Oh, I gotcha. That's a good point, and maybe it should be put this way to theistic students who view arguments for God as an idle intellectual exercise. Instructors could point out that, while they (the theistic students) may not stand to benefit much from discussing these arguments, in-class discussion of the arguments may occasion the formation of this properly basic theistic belief in other students, or bolster flagging belief in theists. So, instructors might urge theistic students to tolerate the exercise for the sake of other students. Like putting up with remedial math in the first week of a math class or something. Is that your point?

    As I said, that seems reasonable. I was just responding to what I took Michael's claim to be: that these theistic students are doing something wrong by viewing arguments for God's existence as superfluous and idle intellectual exercises. That these students are being improperly unresponsive to reason *just by* having a dim view of these arguments. I think we can agree that, if theistic belief is properly basic, that's not true.

    I didn't mean to argue that these students don't have an all-things-considered reason to tolerate (or even welcome) the discussion of the arguments. I take it that's what you were arguing for: that these students do have an all-things-considered reason to tolerate or welcome the discussion of these arguments. I'm inclined to agree with you, but again, I'm also inclined to think that Michael's claim (if I understand it correctly) is wrong.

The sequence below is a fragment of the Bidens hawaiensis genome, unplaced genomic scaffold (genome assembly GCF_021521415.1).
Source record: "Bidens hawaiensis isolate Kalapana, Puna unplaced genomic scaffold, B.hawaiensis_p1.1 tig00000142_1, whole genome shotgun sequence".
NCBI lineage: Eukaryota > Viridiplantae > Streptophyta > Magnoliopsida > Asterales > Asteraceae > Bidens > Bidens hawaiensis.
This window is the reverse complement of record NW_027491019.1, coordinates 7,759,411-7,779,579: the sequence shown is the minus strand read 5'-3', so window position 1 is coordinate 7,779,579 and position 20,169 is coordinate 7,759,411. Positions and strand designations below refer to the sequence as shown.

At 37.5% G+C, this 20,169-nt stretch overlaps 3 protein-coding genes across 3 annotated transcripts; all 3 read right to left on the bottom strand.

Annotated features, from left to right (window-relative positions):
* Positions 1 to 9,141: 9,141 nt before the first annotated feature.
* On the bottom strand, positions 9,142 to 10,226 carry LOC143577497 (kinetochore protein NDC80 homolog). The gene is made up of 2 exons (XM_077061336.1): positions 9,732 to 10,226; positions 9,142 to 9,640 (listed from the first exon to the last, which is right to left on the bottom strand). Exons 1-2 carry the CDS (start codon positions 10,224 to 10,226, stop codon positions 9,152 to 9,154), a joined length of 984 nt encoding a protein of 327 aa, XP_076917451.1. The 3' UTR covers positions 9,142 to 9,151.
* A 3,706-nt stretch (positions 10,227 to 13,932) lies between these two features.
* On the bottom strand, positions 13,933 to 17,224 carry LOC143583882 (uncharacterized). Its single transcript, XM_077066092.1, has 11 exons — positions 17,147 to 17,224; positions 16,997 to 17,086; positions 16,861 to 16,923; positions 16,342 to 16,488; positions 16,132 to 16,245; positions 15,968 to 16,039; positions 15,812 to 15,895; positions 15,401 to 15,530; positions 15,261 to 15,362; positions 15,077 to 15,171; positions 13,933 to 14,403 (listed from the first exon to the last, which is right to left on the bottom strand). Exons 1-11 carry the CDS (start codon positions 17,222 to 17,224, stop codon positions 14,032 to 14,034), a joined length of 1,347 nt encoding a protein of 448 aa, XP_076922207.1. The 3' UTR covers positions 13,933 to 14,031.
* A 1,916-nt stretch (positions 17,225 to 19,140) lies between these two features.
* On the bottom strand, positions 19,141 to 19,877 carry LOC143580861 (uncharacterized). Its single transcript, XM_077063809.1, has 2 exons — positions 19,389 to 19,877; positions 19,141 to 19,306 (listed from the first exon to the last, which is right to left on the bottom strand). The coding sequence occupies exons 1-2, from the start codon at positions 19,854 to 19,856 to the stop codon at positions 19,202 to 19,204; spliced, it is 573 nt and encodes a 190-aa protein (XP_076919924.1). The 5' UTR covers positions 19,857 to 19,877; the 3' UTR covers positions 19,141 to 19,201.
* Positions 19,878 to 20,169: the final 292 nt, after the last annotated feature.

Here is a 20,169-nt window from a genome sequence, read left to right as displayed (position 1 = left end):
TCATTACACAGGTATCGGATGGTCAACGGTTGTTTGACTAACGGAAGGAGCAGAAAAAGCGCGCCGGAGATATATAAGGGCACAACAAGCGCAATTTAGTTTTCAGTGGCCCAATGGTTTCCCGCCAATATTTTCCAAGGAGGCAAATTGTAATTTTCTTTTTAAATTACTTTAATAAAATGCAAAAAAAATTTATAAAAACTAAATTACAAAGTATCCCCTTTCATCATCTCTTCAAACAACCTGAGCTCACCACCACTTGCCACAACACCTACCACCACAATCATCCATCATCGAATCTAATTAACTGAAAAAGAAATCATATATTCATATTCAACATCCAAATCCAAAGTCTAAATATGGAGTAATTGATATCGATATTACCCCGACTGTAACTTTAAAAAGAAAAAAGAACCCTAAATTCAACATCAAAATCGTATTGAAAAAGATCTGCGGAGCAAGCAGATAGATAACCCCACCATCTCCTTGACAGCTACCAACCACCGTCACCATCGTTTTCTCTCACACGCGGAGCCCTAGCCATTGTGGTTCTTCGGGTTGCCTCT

Of course, having said that, I'd agree that students would probably benefit from a discussion of reformed epistemology. Certainly, if religious students regard arguments for the existence of God as idle exercises, it is worth looking at why some religious philosophers would agree with them.

    Again, just to be clear, I really only meant to address the claim that it's necessarily wrong for a student to view arguments for God as idle intellectual exercises. If theism is properly basic, that's not true. It could be that this student is functioning properly and holds theistic belief to the degree that we hold belief in an external world. It's perfectly proper for such a student to be underwhelmed and unconcerned with arguments for theism. However, I don't mean to claim that arguments for God's existence serve no good purpose (and I think reformed epistemologists would agree). As you point out, arguments for theism can occasion the formation of theistic belief, or bolster flagging belief.

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  6. Ben,

    Just curious, when did Anthony Kenny change his mind about the existence of God, and what is his current position? I always thought he was an agnostic, at least based on my few readings about him.